energy density

As mentioned, one of the conditions for accurately measuring the Solar Constant requires that the intercepting surface be perpendicular to the sun's rays. Any deviation from the perpendicular reduces the radiation density and the corresponding amount of energy intercepted. This is best illustrated in Figure 2. The angle created by incoming radiation and a line perpendicular to an intercepting surface is called the angle of incidence. The perpendicular distance (D) is less than the angular distance (D+) meaning more surface energy hits near the equator than near the poles. Because of the earth's tilt on it's axis, it also means more radiation falls on a location in the summer than in the winter since distance (D+) is shorter. Luckily for people living in higher latitudes, a fairly large increase in the angle of incidence results in only a modest reduction in the energy density.

Solar Constant at edge of earth's atmosphere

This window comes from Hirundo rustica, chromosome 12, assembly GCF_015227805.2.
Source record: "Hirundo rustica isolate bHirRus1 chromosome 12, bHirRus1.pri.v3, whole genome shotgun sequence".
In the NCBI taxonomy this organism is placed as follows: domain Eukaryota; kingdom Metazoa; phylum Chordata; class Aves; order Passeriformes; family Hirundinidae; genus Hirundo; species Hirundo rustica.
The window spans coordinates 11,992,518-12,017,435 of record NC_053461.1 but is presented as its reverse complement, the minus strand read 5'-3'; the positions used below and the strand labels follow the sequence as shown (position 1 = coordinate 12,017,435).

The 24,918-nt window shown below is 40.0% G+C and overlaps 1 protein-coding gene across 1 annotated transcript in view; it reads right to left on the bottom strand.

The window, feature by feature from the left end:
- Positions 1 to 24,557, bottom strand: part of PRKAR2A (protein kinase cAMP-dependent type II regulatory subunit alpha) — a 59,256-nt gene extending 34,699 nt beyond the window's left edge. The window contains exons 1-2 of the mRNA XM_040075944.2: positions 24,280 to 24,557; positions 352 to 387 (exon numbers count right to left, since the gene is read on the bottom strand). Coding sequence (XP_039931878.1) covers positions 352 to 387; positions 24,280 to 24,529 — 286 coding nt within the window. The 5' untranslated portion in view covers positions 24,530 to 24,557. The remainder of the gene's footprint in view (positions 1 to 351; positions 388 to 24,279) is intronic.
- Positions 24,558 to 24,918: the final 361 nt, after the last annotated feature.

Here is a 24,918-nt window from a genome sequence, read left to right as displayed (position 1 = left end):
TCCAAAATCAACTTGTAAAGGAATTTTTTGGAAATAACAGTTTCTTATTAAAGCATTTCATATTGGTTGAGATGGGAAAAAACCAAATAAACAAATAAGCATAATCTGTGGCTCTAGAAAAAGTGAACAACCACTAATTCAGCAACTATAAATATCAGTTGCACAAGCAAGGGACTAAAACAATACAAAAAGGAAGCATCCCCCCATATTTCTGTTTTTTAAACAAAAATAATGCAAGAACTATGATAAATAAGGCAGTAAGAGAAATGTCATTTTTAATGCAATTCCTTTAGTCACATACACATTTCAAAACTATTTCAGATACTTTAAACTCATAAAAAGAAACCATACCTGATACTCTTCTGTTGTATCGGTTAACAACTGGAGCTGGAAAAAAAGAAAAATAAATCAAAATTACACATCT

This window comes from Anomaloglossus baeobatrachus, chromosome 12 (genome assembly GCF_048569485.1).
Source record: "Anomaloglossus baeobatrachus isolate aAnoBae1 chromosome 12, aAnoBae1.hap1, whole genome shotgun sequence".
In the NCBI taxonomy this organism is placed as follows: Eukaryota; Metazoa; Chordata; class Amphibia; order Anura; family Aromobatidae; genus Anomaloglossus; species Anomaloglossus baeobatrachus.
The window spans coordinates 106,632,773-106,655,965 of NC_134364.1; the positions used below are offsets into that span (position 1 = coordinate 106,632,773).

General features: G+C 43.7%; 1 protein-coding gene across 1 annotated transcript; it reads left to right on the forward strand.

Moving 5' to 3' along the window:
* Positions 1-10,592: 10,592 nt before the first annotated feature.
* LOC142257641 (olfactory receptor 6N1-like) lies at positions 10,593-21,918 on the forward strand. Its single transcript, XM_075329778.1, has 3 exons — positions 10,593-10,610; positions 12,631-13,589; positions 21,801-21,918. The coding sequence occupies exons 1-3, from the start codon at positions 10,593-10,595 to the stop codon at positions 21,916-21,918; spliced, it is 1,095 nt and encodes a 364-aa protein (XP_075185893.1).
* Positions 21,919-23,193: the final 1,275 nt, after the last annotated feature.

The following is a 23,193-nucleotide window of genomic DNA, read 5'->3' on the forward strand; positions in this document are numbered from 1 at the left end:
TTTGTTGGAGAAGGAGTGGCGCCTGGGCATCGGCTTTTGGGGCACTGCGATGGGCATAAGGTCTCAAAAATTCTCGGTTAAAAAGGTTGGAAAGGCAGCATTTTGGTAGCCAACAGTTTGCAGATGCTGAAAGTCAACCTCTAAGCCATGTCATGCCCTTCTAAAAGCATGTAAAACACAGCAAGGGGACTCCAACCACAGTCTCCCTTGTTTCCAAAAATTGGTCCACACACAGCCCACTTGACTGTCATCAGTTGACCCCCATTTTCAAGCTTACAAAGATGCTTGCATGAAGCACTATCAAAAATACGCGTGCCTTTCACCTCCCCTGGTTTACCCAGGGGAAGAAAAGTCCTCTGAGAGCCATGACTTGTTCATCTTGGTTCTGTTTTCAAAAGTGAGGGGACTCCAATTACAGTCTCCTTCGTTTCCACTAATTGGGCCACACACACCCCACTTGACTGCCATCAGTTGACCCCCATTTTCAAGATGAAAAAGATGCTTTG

Figure 2: Solar constant at edge of earth's atmosphere is greater than radiation that hits surface of the earth due to attenuation.

radiation & surfaces

When sunlight strikes a surface it is either reflected, transmitted or absorbed, in any combination depending on the texture, color and clarity of the surface. All completely opaque surfaces both reflect and absorb radiation but do so in different ways. For example, a rough surface such as brick reflects scattered sunlight while a smooth, glossy surface reflects uniformly and at a reflection angle equal to the angle of incidence (think of a mirror). The wavelengths of solar radiation that are reflected are determined by the color of the surface material. A red brick surface, for example, will scatter (diffuse) wavelengths in the red band of the spectrum and absorb all others, while a white glossy surface will reflect all wavelengths in the visible spectrum at an angle equal and opposite to the angle of incidence. Conversely, a rough black surface absorbs all wavelengths in the visible spectrum. The transparent surface of window glass allows nearly all radiation to pass through it with comparatively little reflection or adsorption, and without deflecting it from its parallel lines of travel. Translucent materials also transmit radiation but scatter the rays as they pass. It should be noted that few materials are either excellent reflectors, transmitters, or absorbers of the sun's rays.